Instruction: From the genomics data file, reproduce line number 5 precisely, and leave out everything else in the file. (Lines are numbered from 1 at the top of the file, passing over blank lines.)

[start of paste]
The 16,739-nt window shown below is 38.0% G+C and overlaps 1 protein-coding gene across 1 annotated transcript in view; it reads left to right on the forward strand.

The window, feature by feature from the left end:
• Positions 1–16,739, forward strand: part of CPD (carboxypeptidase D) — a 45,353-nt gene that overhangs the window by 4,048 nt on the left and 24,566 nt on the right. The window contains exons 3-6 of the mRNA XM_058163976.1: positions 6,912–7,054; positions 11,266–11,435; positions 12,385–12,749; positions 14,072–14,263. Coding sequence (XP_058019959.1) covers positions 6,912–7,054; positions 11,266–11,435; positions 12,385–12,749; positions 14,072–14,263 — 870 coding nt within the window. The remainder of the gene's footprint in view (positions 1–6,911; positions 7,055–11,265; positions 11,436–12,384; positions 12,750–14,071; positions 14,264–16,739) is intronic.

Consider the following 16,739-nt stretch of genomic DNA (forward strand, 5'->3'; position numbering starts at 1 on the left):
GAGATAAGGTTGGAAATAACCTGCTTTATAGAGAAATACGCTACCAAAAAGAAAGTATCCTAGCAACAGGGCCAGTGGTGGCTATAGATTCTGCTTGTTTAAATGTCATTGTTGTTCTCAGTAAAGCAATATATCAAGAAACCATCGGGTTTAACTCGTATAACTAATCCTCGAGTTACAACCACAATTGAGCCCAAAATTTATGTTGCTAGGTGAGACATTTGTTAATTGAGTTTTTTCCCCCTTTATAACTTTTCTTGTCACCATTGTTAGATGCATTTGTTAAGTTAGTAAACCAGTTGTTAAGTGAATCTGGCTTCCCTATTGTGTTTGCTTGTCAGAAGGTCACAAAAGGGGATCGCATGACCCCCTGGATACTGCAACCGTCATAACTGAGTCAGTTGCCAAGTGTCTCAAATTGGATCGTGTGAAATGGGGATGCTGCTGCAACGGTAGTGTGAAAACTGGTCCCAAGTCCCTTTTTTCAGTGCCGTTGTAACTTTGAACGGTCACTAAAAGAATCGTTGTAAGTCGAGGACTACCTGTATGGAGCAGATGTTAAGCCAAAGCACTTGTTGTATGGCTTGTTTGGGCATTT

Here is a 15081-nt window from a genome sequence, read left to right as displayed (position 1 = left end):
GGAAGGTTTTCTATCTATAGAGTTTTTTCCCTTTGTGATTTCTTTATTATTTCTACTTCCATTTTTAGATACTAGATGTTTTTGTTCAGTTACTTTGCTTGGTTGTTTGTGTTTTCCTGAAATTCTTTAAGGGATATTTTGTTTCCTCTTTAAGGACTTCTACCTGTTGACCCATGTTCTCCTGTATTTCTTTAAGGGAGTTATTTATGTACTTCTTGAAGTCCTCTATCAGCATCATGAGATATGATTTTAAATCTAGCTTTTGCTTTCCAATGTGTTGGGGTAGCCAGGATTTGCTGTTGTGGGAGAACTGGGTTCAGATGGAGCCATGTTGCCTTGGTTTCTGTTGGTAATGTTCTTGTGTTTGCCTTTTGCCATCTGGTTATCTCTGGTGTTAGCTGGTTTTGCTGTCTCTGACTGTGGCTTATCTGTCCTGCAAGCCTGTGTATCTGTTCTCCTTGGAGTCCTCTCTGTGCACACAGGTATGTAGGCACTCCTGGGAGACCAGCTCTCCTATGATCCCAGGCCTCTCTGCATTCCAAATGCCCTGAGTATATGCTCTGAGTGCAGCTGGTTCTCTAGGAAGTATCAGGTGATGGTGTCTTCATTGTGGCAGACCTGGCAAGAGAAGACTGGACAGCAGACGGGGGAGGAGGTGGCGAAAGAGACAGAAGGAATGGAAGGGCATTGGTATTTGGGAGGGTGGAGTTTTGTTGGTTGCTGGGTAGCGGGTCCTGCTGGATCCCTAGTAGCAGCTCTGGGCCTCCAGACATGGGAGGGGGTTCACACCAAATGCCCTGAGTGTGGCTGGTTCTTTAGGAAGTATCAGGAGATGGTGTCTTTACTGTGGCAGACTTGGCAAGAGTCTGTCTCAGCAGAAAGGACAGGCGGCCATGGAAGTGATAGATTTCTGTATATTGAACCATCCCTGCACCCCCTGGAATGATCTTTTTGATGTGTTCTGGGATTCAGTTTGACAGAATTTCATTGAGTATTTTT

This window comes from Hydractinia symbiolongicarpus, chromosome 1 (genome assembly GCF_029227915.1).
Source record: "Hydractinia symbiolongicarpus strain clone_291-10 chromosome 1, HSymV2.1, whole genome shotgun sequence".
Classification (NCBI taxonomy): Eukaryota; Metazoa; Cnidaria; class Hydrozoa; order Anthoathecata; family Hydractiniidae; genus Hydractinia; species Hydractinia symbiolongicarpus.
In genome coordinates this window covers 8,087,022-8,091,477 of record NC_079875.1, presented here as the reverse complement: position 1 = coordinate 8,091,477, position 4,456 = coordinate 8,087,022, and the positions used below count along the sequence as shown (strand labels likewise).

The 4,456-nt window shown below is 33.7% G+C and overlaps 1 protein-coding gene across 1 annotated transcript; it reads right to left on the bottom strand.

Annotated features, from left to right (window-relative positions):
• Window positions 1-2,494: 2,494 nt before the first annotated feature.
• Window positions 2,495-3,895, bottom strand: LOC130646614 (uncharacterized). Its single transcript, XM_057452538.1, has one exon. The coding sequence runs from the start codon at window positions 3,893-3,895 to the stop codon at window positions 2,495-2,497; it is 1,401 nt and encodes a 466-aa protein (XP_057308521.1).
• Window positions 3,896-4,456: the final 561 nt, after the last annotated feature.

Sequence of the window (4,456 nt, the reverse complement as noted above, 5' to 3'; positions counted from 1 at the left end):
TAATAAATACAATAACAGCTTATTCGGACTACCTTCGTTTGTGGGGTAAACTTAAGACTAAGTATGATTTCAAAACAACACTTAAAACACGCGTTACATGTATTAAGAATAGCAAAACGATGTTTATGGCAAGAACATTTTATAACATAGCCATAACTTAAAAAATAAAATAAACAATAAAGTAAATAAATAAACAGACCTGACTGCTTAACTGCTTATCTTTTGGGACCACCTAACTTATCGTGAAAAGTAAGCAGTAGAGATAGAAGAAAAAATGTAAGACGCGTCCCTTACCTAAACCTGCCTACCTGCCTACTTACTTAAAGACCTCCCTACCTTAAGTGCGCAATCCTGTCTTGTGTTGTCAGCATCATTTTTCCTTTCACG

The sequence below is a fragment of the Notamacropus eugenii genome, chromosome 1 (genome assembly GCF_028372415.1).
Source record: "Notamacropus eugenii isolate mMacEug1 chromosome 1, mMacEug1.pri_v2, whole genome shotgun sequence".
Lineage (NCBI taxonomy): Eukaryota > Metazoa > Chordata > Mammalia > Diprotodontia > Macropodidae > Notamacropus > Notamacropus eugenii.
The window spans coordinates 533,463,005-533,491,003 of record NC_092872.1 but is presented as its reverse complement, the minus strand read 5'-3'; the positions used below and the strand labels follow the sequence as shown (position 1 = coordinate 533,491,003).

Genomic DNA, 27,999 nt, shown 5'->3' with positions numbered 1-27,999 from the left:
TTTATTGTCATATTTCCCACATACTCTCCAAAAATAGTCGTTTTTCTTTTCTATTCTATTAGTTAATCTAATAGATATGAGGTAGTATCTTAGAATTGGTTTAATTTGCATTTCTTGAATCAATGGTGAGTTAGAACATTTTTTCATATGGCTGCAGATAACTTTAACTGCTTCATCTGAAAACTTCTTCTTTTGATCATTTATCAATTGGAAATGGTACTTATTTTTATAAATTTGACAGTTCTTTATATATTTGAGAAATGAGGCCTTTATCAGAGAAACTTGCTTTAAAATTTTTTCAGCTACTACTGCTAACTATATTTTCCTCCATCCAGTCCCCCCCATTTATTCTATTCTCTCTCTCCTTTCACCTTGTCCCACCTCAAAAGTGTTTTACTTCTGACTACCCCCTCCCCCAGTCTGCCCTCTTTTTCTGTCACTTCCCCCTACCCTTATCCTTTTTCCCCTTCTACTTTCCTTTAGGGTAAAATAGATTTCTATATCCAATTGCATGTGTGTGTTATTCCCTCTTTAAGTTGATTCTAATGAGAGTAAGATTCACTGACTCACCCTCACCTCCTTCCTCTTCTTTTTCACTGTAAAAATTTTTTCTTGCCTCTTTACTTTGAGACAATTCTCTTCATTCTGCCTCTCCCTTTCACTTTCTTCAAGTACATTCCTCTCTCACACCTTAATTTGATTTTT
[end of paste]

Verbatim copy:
GAGATAAGGTTGGAAATAACCTGCTTTATAGAGAAATACGCTACCAAAAAGAAAGTATCCTAGCAACAGGGCCAGTGGTGGCTATAGATTCTGCTTGTTTAAATGTCATTGTTGTTCTCAGTAAAGCAATATATCAAGAAACCATCGGGTTTAACTCGTATAACTAATCCTCGAGTTACAACCACAATTGAGCCCAAAATTTATGTTGCTAGGTGAGACATTTGTTAATTGAGTTTTTTCCCCCTTTATAACTTTTCTTGTCACCATTGTTAGATGCATTTGTTAAGTTAGTAAACCAGTTGTTAAGTGAATCTGGCTTCCCTATTGTGTTTGCTTGTCAGAAGGTCACAAAAGGGGATCGCATGACCCCCTGGATACTGCAACCGTCATAACTGAGTCAGTTGCCAAGTGTCTCAAATTGGATCGTGTGAAATGGGGATGCTGCTGCAACGGTAGTGTGAAAACTGGTCCCAAGTCCCTTTTTTCAGTGCCGTTGTAACTTTGAACGGTCACTAAAAGAATCGTTGTAAGTCGAGGACTACCTGTATGGAGCAGATGTTAAGCCAAAGCACTTGTTGTATGGCTTGTTTGGGCATTT